Martin Lewis warns that the stamp duty holiday extension could end up costing homebuyers thousands

Will new housing measures really help first-time buyers? Martin Lewis talks to the Chancellor
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  • Is the much-publicised stamp duty holiday extension really going to help more buyers onto the property ladder? This is one of the questions Martin Lewis, of Money Saving Expert fame, had for Chancellor Rishi Sunak in an exclusive interview for The Martin Lewis Money Show.

    Related: The stamp duty holiday has been extended – Here’s everything we know

    Martin Lewis grilled the Chancellor over taxation, furlough, universal credit, and the two biggest housing-related announcements in the budget: the extension to the stamp duty holiday and the introduction of a government mortgage guarantee that should allow mortgage lenders to approve more 95-per-cent loans.

    While Lewis praised the Chancellor for many of the measures introduced to help people struggling financially during the pandemic, he warned that the new property measures could end up costing homebuyers thousands by inflating house prices.

    Is the stamp duty holiday extension inflating house prices?

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    Image credit: Future

    Martin Lewis asked the Chancellor ‘are you really helping struggling first-time buyers, or are you just stoking the house price market?’ The money-saving expert presented compelling figures, namely the average house price, which is now £269,000 as opposed to £252,000 before the stamp duty holiday – a substantial increase of £17,000.

    ‘The stamp duty saving on that is £2,6000; over the lifetime of a mortgage someone is paying £27,000 more,’ he pointed out, exposing that in the long term many home buyers won’t actually benefit from the tax break. In fact, they will end up paying more due to house price inflation.

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    Image credit: Future

    Lewis is not the first to warn that extending the stamp duty holiday will mainly lead to further house price increases without benefiting buyers. The Conveyancing Association, the Society of Licensed Conveyancers and the conveyancing network Bold Legal Group wrote a letter to the Chancellor in late February warning that the stamp duty holiday extension would put further pressure on an already overloaded property market – and push prices up further.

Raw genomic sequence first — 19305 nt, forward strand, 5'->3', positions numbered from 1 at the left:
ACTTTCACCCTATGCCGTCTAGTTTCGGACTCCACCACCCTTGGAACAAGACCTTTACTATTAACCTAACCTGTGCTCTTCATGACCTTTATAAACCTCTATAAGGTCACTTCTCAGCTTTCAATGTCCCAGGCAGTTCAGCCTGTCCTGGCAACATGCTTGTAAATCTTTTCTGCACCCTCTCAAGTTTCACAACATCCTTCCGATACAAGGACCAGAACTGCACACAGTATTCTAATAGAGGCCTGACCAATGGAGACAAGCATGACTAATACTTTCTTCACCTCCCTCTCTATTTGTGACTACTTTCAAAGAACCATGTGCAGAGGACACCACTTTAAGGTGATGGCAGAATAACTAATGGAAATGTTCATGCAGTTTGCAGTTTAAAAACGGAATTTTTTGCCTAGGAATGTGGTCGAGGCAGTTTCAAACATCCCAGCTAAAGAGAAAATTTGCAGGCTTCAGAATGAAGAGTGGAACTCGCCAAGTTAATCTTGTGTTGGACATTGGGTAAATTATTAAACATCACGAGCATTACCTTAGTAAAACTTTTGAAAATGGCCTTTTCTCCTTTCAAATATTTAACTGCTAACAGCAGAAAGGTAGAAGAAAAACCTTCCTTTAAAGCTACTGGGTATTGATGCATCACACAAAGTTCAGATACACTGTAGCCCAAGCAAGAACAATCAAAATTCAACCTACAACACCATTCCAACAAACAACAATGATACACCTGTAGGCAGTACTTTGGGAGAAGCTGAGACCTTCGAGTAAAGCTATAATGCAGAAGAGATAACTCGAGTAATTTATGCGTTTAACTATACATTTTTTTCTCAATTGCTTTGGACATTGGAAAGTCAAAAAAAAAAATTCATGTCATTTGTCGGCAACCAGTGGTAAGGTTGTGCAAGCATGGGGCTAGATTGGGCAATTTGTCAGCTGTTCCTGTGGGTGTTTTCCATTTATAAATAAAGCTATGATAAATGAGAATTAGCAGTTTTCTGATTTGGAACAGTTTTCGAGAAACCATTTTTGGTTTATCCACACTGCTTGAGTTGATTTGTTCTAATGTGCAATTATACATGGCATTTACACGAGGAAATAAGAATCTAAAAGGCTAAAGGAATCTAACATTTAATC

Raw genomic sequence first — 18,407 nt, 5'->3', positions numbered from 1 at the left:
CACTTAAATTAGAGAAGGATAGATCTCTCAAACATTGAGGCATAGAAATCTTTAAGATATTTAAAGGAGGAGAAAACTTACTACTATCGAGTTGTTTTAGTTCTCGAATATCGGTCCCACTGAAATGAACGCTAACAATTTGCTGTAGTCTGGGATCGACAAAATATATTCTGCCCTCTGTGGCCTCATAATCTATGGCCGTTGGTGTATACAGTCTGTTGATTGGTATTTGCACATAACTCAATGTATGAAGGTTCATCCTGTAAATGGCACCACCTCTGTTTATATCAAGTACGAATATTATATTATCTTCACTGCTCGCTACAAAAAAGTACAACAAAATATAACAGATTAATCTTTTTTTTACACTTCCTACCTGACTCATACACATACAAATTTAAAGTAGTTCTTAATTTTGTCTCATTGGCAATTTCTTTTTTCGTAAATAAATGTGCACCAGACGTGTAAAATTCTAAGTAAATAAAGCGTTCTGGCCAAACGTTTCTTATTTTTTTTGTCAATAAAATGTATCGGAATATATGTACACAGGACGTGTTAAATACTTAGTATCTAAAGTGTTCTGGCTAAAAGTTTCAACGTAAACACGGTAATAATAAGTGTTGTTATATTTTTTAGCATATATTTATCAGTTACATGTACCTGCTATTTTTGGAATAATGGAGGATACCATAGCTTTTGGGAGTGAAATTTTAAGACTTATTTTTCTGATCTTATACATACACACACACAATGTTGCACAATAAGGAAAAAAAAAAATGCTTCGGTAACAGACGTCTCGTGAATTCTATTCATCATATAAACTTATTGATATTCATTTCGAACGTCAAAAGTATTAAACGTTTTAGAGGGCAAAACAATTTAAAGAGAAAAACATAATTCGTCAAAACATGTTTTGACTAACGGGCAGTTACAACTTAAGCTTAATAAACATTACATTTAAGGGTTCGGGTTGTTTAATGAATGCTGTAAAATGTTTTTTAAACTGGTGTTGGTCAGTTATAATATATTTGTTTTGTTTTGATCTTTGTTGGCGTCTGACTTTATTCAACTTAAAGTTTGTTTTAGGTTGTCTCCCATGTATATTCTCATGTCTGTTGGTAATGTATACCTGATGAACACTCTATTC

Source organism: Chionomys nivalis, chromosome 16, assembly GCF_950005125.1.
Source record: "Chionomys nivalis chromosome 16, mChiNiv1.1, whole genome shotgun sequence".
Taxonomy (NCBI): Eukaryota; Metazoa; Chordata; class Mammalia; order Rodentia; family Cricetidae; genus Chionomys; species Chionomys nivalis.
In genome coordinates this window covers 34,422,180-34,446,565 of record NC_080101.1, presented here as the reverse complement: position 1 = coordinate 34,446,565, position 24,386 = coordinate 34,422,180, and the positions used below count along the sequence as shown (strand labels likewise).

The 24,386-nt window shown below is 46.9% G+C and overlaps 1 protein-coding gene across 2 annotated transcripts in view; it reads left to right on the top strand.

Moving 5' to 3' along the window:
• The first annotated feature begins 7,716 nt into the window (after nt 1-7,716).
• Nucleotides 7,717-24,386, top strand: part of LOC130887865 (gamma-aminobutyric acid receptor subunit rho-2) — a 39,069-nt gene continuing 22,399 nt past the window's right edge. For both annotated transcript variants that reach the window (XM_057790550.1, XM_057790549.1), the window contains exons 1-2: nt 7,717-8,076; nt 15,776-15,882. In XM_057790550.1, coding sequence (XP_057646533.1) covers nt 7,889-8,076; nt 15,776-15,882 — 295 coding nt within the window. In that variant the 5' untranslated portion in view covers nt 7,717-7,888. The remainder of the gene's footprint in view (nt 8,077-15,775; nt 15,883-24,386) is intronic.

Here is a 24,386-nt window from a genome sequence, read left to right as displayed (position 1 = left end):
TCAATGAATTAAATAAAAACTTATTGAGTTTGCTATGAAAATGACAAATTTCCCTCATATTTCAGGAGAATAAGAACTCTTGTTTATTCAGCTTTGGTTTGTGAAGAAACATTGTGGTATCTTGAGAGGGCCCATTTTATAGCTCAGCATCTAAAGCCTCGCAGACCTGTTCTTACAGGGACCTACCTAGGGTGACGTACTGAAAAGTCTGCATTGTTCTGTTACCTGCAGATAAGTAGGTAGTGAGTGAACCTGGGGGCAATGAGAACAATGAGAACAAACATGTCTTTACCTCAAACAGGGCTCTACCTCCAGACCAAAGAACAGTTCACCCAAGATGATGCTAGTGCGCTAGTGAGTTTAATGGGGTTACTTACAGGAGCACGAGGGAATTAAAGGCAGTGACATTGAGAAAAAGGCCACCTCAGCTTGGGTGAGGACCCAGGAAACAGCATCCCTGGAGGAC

HomeOwners Alliance Chief Executive Paula Higgins said that ‘while we support the extension and the tapering of the scheme, consumers should be careful not to see the stamp duty holiday as providing big savings, as house price increases may wipe out any gains.’

    In the interview, Rishi Sunak explained ‘over half a billion jobs are supported by the housing sector’, and that increased activity in the housing market has protected those jobs. He also claimed that buyers have seen the benefit from the stamp duty holiday ‘the last time it happened.’

    However, in terms of making homes more affordable, the Chancellor pointed to the mortgage guarantee scheme as the solution. Yet, while a 95 per cent deposit might sound enticing, Martin Lewis has previously warned about the dangers of opting for a low-deposit mortgage.

    Should you go for a low-deposit mortgage?

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    Image credit: Future

    Lewis has advised in the past – and repeated his advice again in his most recent programme – that 95-per-cent mortgages are rarely a good deal for the borrower. He has said that even saving for a 10-per-cent deposit is more beneficial than taking advantage of low-deposit schemes.

    Paula Higgins comments: ‘We know from the previous mortgage guarantee schemes that these mortgages weren’t cheap so it’s essential that people shop around.’

    ‘Buyers may be able to get significantly cheaper deals if they can save a 10-per-cent deposit’, she concludes.

    Related: Chancellor announces the return of 95 per cent mortgages – everything you need to know

    Ultimately, neither the stamp duty holiday extension nor the mortgage guarantee scheme solves the housing affordability problem – rather, these are temporary measures to support the housing market that could’ve suffered as the result of the pandemic.

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